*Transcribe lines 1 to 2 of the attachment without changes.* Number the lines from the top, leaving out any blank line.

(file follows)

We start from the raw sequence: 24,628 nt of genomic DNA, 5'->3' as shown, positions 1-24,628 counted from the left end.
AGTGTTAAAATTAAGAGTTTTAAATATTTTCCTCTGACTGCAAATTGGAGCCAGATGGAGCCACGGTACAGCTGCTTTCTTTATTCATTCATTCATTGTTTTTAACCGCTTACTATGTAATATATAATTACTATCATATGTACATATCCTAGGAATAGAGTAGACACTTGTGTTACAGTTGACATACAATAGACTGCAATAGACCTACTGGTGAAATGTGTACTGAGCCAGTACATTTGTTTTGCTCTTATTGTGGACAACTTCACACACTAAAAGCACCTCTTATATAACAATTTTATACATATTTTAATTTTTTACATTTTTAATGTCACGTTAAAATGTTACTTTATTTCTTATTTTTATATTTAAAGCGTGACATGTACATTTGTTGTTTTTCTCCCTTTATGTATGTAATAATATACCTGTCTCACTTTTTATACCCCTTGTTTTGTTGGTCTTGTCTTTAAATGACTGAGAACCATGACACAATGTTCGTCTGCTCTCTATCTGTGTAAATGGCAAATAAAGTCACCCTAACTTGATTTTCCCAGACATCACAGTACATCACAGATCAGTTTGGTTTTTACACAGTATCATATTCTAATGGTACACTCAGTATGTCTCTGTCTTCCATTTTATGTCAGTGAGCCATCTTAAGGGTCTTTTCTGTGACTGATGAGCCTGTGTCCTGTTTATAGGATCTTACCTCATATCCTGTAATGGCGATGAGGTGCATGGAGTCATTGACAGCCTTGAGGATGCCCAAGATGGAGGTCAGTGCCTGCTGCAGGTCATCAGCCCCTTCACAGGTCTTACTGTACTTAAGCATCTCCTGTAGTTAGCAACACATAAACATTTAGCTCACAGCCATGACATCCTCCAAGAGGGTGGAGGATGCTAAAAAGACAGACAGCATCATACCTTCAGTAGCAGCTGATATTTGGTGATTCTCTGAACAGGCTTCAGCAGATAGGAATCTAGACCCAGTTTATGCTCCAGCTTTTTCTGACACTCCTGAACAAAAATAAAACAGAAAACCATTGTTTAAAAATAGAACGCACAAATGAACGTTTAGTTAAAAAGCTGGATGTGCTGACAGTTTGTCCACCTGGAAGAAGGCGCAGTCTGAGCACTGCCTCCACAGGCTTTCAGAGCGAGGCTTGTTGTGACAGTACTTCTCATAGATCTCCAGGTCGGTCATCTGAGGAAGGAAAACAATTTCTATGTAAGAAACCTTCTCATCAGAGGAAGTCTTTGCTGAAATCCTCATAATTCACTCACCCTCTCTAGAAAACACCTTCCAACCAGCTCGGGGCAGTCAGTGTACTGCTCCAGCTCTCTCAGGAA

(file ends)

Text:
We start from the raw sequence: 24,628 nt of genomic DNA, 5'->3' as shown, positions 1-24,628 counted from the left end.
AGTGTTAAAATTAAGAGTTTTAAATATTTTCCTCTGACTGCAAATTGGAGCCAGATGGAGCCACGGTACAGCTGCTTTCTTTATTCATTCATTCATTGTTTTTAACCGCTTACTATGTAATATATAATTACTATCATATGTACATATCCTAGGAATAGAGTAGACACTTGTGTTACAGTTGACATACAATAGACTGCAATAGACCTACTGGTGAAATGTGTACTGAGCCAGTACATTTGTTTTGCTCTTATTGTGGACAACTTCACACACTAAAAGCACCTCTTATATAACAATTTTATACATATTTTAATTTTTTACATTTTTAATGTCACGTTAAAATGTTACTTTATTTCTTATTTTTATATTTAAAGCGTGACATGTACATTTGTTGTTTTTCTCCCTTTATGTATGTAATAATATACCTGTCTCACTTTTTATACCCCTTGTTTTGTTGGTCTTGTCTTTAAATGACTGAGAACCATGACACAATGTTCGTCTGCTCTCTATCTGTGTAAATGGCAAATAAAGTCACCCTAACTTGATTTTCCCAGACATCACAGTACATCACAGATCAGTTTGGTTTTTACACAGTATCATATTCTAATGGTACACTCAGTATGTCTCTGTCTTCCATTTTATGTCAGTGAGCCATCTTAAGGGTCTTTTCTGTGACTGATGAGCCTGTGTCCTGTTTATAGGATCTTACCTCATATCCTGTAATGGCGATGAGGTGCATGGAGTCATTGACAGCCTTGAGGATGCCCAAGATGGAGGTCAGTGCCTGCTGCAGGTCATCAGCCCCTTCACAGGTCTTACTGTACTTAAGCATCTCCTGTAGTTAGCAACACATAAACATTTAGCTCACAGCCATGACATCCTCCAAGAGGGTGGAGGATGCTAAAAAGACAGACAGCATCATACCTTCAGTAGCAGCTGATATTTGGTGATTCTCTGAACAGGCTTCAGCAGATAGGAATCTAGACCCAGTTTATGCTCCAGCTTTTTCTGACACTCCTGAACAAAAATAAAACAGAAAACCATTGTTTAAAAATAGAACGCACAAATGAACGTTTAGTTAAAAAGCTGGATGTGCTGACAGTTTGTCCACCTGGAAGAAGGCGCAGTCTGAGCACTGCCTCCACAGGCTTTCAGAGCGAGGCTTGTTGTGACAGTACTTCTCATAGATCTCCAGGTCGGTCATCTGAGGAAGGAAAACAATTTCTATGTAAGAAACCTTCTCATCAGAGGAAGTCTTTGCTGAAATCCTCATAATTCACTCACCCTCTCTAGAAAACACCTTCCAACCAGCTCGGGGCAGTCAGTGTACTGCTCCAGCTCTCTCAGGAA